One of the main, albeit unstated concerns of the opposition party has been that by granting Ghanaians abroad the right to vote, in line with Article 42 of the 1992 constitution, and completing the necessary second step of the Dual Citizenship Act which was passed by the NDC government in 1995, an election victory for the NDC will be made impossible.
Although they have accused the ruling New Patriotic Party of simply wanting to rig the elections – “Golden Age of Election Rigging,” they quipped in protest banners – the real fear is that Diasporans would freely chose to vote NPP in fair elections. The Diasporan vote is perceived by the opposition to be strongly weighted towards the ruling NPP, partly because a large number of Ghanaians left the country during the Rawlings years.
However, a brief survey of Ghanaians gathered in London Saturday suggested these opposition fears might be unfounded.
Hayford Atta-Krufi is the Chairman of the UK branch of the New Patriotic Party, but he thinks that discussion on the ROPAB in the UK has been remarkably balanced. In the weeks preceding the final reading of the Bill and its passage last Thursday, Ghanaian radio stations in the UK were alive with discussions on the issue, he said.
“Listening to programmes on Rainbow radio [a satellite channel which transmits across Europe] and Hot FM, it was difficult to detect any clear advantage for any one political party. People want the right to vote, full stop. I think there were probably as many NDC as NPP contributors to those shows.”
Emmaunuel Adofo, 31, agreed. “The NDC are totally wrong if they think that most Diasporans would vote against them, although actions do need to be taken now to ensure that the way the Bill is implemented means it can't be corrupted.” Mr Adofo has only lived in the UK for seven months, working as a social worker, and plans to return to Ghana within the next few years: he describes the right to vote in home elections as “extremely important” to him.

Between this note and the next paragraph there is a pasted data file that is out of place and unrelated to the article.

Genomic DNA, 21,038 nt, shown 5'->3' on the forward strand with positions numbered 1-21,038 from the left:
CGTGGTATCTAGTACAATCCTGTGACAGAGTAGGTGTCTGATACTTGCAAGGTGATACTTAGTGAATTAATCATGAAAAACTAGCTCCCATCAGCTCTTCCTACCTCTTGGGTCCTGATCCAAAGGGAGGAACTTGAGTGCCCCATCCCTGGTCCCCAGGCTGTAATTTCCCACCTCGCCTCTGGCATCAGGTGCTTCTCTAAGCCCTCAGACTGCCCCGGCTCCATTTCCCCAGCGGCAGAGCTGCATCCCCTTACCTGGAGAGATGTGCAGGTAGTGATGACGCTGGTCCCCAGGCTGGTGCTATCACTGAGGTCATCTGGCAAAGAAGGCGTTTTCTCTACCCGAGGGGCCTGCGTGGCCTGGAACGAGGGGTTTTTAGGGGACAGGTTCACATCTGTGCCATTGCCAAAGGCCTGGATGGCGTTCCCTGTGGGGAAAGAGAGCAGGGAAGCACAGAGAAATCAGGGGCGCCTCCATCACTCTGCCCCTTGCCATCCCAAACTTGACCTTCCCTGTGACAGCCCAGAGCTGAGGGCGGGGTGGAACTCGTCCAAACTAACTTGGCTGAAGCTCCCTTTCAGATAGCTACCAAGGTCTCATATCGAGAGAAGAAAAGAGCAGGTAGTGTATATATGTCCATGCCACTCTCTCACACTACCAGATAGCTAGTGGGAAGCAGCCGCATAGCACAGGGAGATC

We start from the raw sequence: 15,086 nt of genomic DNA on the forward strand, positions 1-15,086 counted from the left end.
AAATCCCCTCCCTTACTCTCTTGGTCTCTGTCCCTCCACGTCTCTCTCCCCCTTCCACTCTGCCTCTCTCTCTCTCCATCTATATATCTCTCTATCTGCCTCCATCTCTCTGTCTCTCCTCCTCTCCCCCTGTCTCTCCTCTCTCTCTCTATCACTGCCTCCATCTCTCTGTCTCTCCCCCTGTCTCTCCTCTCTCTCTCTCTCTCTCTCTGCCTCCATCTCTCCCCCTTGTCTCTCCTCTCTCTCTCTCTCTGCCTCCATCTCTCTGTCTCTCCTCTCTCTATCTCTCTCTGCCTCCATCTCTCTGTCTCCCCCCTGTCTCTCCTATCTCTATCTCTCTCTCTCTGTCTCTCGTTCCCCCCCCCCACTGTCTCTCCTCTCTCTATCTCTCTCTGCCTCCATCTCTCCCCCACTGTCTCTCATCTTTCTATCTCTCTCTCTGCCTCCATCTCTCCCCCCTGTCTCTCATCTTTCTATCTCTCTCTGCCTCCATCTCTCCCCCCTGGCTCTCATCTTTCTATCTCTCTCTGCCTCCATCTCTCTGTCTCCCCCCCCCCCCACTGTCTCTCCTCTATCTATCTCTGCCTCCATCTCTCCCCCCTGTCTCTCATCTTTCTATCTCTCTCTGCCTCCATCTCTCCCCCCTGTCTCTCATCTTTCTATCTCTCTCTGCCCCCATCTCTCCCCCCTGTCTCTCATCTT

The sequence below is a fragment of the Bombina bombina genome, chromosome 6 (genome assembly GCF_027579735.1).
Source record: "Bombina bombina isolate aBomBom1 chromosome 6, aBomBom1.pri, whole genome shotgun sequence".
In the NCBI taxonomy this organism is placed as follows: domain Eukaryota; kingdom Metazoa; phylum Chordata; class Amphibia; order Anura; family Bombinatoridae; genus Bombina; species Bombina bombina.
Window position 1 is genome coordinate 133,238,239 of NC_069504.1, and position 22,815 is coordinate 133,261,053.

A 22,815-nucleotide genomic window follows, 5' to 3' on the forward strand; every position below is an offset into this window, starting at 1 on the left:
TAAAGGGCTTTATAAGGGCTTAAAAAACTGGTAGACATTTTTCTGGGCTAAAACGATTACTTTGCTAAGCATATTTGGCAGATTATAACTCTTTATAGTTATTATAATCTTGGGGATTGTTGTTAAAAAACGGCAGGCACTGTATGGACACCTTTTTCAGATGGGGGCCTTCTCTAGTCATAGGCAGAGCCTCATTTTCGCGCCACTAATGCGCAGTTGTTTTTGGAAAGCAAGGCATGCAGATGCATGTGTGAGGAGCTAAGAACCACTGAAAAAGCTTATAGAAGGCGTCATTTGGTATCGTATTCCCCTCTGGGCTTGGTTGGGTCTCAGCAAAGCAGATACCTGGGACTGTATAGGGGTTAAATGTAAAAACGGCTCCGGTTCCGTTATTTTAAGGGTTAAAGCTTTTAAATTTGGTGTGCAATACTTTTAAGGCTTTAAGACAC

There are others, however, just as in mainland Ghana, who are more apathetic towards politics.
Christina Gordina Mensah, 31, is a member of the Ghanaian Methodist Chaplaincy Choir, which performed at Saturday night's event. “There is a very strong Ghanaian community in London – it helps you still feel connected with home,” she said. Clearly, Ghana is still at the very centre of her identity, but politics not so much, she admitted. “I love my politics, and I think ROPAA is important for those who want to vote; but I don't think I will,” she said.
Still others expressed scepticism about the Act at all, questioning the ability of Ghanaians outside the country to make informed decisions about who best should cover it. “There are people who have lived here for years, who don't follow the news and don't visit – how would they know who to vote for? They would vote for the same party their parents and family always have, even though things are changing in Ghana.
“I don't think this is right and I don't think these people should have the vote,” said Maxwell Akyampong, 56, a sales consultant who has lived in the UK with his wife and children for the last 30 years.
He still visits Ghana regularly and would vote in the next elections, but wonders whether those who are less politically engaged should be allowed to do so.